Top Euro banks cited in IMF cash probe

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The Independent Online
THERE WAS consternation in European banking circles yesterday on news that US investigators probing an alleged $10bn (pounds 6bn) money-laundering operation by the Russian Mafia have widened their inquiries to include five of Europe's most prestigious banks.

The Federal Bureau of Investigation and US Attorney's Office are looking into the activities of Credit Suisse, UBS, Dresdner Bank, Westdeutsche Landesbank and Banque Internacionale a Luxembourg,where they relate to the investigation into Bank of New York's role in one of the biggest money-laundering scandals ever.

While there is no suggestion of any wrongdoing on the part of these banks, the investigators are thought to be are concentrating on establishing a defined paper-trail that will allow them to locate the exact sources and destinations of the Russian cash.

The inquiry, which became public last week after a year-long secret investigation by intelligence services on both sides of the Atlantic, centres on accounts linked to Russian mobster Semion Mogilevitch, known as the "Brainy Don", at Bank of New York's offices in New York and London.

Two senior Bank of New York employees, both Russian by birth, have been suspended on full pay pending the outcome. Last Wednesday officers from the UK's National Crime Squad visited the London home of one of the employees, Lucy Edwards, and removed files and computer disks. Her husband, Peter Berlin, has also been linked to the investigation.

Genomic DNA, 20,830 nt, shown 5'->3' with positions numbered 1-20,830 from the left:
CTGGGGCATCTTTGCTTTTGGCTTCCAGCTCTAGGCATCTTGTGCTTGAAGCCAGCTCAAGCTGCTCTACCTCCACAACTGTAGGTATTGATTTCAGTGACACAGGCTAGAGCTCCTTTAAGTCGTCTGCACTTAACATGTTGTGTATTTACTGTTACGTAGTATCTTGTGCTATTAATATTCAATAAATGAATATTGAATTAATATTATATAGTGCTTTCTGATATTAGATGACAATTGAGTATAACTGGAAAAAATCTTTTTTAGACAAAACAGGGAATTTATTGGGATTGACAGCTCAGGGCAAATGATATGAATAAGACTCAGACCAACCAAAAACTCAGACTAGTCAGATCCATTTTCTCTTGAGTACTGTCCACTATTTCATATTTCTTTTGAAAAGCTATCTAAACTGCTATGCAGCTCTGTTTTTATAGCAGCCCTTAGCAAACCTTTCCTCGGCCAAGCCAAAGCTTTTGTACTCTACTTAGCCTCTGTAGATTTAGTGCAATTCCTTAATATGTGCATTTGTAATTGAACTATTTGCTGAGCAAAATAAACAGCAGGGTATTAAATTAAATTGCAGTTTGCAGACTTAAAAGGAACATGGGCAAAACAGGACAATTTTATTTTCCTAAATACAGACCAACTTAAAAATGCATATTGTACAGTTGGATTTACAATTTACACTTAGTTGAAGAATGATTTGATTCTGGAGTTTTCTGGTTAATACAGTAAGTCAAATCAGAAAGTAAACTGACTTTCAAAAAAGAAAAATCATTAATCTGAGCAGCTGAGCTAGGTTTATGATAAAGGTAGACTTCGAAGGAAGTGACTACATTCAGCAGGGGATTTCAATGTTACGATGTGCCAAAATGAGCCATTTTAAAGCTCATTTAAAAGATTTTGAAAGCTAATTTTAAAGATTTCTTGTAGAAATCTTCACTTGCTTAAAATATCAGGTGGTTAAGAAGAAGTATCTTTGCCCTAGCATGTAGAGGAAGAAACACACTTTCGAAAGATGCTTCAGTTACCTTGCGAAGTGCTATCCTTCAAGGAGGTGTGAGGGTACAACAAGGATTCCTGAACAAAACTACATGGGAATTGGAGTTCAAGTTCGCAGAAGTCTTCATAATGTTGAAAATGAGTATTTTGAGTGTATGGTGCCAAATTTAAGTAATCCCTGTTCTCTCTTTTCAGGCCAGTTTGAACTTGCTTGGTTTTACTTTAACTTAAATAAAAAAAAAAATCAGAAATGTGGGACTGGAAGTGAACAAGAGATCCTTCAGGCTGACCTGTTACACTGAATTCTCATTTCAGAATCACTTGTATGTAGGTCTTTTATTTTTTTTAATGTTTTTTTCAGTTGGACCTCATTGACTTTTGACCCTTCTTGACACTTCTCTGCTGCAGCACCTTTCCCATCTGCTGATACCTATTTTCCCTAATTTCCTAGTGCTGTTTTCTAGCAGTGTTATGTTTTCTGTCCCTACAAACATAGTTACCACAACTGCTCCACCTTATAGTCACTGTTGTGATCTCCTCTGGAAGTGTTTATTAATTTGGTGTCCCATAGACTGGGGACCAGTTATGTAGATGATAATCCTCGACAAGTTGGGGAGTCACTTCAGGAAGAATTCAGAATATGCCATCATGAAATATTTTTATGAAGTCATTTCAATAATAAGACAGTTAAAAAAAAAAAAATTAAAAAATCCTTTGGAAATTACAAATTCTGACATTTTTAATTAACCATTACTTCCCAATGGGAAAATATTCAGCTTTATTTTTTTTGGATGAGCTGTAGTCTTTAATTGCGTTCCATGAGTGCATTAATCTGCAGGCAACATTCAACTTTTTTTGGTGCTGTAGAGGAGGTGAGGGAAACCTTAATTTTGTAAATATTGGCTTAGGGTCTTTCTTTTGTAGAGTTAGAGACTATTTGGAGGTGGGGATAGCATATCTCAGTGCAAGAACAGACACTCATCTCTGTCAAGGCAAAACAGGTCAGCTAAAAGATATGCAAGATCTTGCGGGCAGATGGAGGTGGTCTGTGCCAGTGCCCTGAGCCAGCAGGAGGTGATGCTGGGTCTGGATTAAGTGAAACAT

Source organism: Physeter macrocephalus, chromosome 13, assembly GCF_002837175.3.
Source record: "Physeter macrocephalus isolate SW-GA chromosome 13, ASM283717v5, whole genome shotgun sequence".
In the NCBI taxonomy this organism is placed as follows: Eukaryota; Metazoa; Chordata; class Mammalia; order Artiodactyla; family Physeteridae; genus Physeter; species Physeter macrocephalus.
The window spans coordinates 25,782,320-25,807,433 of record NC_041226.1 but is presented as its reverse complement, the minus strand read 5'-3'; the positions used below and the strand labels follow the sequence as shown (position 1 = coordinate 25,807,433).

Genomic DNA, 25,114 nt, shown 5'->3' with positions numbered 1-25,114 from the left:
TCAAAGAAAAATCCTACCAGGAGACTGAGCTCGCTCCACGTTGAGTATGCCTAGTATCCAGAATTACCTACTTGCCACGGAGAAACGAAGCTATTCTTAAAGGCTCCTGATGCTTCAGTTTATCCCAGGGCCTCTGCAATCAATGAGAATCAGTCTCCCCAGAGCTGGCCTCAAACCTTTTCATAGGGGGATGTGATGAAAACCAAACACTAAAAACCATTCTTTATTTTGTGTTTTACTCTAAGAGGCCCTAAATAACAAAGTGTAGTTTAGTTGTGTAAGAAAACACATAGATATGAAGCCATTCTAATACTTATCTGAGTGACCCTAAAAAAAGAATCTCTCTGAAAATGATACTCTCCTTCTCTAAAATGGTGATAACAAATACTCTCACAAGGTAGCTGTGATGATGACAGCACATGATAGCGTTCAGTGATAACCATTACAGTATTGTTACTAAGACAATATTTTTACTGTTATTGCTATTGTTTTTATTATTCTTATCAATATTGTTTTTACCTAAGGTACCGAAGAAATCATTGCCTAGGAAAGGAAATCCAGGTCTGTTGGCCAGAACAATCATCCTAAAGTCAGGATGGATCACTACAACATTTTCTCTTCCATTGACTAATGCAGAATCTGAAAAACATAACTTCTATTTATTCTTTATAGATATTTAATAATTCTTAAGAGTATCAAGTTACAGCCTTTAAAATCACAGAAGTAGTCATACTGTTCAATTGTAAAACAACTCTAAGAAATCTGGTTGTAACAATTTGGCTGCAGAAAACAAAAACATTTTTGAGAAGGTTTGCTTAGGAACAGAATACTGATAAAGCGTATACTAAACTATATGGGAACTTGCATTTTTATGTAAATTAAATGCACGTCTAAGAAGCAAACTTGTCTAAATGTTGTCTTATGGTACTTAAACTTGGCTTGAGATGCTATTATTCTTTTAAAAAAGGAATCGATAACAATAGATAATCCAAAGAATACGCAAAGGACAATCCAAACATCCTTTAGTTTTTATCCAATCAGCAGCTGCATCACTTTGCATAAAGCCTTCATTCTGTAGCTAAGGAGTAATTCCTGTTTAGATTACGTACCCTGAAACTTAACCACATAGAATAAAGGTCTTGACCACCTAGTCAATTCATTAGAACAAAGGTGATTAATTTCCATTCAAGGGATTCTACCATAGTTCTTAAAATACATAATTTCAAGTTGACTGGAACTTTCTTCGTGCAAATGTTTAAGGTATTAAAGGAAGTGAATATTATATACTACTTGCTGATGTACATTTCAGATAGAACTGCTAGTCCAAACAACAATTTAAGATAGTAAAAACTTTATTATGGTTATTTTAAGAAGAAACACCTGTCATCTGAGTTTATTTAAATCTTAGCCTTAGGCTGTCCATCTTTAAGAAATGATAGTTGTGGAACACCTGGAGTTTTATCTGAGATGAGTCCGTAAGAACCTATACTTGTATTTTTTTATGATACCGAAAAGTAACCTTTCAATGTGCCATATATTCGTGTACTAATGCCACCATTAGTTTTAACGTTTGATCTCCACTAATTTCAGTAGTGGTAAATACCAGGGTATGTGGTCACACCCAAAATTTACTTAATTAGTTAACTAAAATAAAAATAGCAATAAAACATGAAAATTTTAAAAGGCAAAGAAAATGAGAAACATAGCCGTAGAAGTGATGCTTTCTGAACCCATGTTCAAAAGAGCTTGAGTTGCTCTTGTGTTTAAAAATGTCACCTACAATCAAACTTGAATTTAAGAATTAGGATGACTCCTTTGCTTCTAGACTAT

A report in yesterday's Wall Street Journal said the five European banks came under scrutiny over their role in the movement of billions of dollars from accounts in Russia and Eastern Europe through Bank of New York.

The FBI is also trying to discover whether the funds included $200m of International Monetary Fund aid destined for Russia last year.

However, news of the widening scope of the inquiry was met with disbelief and anger in the headquarters of the five European banks.

Luzman Arnold, chief financial officer at UBS, rebuffed suggestions of any connection between his bank and any Russian money-laundering syndicate.

"Swiss bank controls on new business are among the toughest in the world. We do not want this type of client and I deny the story," said Mr Arnold.

Dresdner Bank said: "We have conducted our own investigation into this matter and we are adamant that there are absolutely no grounds for these allegations."

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